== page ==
"The fact is, India is no different than any other country or population. Our population constitutes more than 65% young people who are more sexually active. Sex and sexuality are seen as something alien to us, even for discussion. Not even the textbooks give any clarity about this. The hypocrisy of this country lies even in using terminologies; instead of calling it sex education or sexual education, we call it life skill education – which by the way has nothing to do with the former. For things to change, we need to start discussing these things amongst our families and peer groups," he further added.
Sex education for adolescents is seen as offensive to Indian values and concerns that it might lead to risky sexual behaviour. For example, when the central government in 2007 announced the launch of the Adolescence Education Programme in schools, along with the NACO, NCERT and UN agencies, 13 states called for an immediate ban as they felt that comprehensive sexuality education was against the Indian culture.
What these 'cultured' people fail to understand is that when kids finally reach adolescence and read about human anatomy and sex organs in 10th standards' biology books, they have doubts which are not clarified by their seniors. With easy access to the internet, many of them turn to pornographic sites, dating websites, and other web pages, where they might get false information about sex and safety.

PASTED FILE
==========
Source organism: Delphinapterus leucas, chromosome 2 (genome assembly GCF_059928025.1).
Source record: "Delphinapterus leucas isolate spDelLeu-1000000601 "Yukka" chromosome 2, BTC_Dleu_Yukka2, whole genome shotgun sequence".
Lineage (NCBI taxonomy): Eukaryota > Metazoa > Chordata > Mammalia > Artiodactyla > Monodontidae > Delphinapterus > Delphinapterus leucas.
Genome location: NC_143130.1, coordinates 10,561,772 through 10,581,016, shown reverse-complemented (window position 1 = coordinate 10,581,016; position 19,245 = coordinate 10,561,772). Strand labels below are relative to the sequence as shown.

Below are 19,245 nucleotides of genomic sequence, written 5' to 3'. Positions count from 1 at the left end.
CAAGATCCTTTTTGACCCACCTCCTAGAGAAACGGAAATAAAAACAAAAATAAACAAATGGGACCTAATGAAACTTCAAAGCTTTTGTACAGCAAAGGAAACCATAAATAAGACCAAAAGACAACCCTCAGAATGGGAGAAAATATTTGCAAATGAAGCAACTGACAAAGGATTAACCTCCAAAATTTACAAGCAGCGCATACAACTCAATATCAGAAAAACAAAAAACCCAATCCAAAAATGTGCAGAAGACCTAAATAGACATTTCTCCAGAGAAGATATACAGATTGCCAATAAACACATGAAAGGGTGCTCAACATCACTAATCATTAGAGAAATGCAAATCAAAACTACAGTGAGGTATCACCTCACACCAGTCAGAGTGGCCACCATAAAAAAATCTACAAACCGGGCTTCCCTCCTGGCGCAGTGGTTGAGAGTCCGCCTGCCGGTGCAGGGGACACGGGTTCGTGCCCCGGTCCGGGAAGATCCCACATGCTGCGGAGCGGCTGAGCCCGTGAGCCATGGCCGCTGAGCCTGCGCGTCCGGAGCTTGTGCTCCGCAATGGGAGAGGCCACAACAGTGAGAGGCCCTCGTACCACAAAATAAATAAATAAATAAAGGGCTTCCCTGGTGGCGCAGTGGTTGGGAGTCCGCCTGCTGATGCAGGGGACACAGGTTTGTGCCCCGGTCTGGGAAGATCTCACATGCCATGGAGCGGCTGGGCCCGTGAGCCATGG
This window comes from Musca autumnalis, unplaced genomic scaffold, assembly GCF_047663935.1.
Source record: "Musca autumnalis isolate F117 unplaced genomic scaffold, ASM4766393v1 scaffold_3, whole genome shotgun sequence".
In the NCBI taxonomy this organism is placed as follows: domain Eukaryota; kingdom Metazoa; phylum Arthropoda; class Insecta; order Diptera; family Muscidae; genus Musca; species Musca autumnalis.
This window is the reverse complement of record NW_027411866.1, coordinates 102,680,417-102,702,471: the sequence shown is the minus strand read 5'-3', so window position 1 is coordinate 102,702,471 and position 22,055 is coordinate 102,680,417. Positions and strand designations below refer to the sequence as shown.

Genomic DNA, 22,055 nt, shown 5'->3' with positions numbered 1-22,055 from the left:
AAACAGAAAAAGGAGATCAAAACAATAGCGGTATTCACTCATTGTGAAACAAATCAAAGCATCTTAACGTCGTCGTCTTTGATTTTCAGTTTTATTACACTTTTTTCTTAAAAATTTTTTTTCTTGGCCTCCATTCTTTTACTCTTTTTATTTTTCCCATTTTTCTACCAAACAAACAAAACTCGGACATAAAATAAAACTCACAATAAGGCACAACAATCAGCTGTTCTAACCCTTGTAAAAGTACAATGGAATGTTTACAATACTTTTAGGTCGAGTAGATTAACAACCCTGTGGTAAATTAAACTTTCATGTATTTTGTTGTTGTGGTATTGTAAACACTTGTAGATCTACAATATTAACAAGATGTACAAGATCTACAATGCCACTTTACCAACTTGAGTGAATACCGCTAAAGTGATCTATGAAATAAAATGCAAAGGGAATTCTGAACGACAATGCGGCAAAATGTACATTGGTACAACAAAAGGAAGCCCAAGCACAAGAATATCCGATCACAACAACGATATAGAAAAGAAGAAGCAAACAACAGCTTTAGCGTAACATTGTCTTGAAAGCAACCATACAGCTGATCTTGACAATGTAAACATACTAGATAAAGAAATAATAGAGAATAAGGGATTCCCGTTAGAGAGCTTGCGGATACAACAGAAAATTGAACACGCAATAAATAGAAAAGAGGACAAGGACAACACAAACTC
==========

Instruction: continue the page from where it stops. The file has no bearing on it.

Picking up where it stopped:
"Nowadays, having anal-sex is becoming a fashion, which is sometimes done without a condom. People are boasting about how many times they have had anal sex. Kids are getting information which is sometimes false and dangerous to follow and ultimately they are at a risk of acquiring infection or STIs. But this doesn't mean we blame the kids. Instead, we should find ways of giving them useful information so that they can lead their lives without the risk of STI," said Dr Sam.Condoms should get cheaper
According to the National health control midterm appraisal report of 2015-16, the uptake of condoms was only 16%. In a country like India, 16% is nothing but a joke which calls for a more serious approach towards family planning programmes and free condom supply.
"If 65% of the population (i.e. the sexually active Indian youth) starts using condoms whenever they indulge in sex, then there will be thousands of condom manufacturers in India. But if the manufacturers sell a simple
dotted or extra lube condom at Rs 250 or Rs 100, those who can afford Rs 100 might afford it a few times but later, even they might get astray by the soaring price of a condom pack. Hence, the big private players in the market should definitely think about more volumes than the profit on every unit," Dr Sam asserted.
The fact of the matter is adolescents in India are now more sexually active than ever and are keen to understand and enjoy sex. There is no point in stopping them or hiding things from them by banning condom advertisements and skipping sex education lessons in classrooms because they can always browse the internet. The right thing to do would be sensitising them about such topics and giving them accurate information about sex, sexuality, precautions, the variety of contraceptives, and STDs so that they lead an informed and safe life.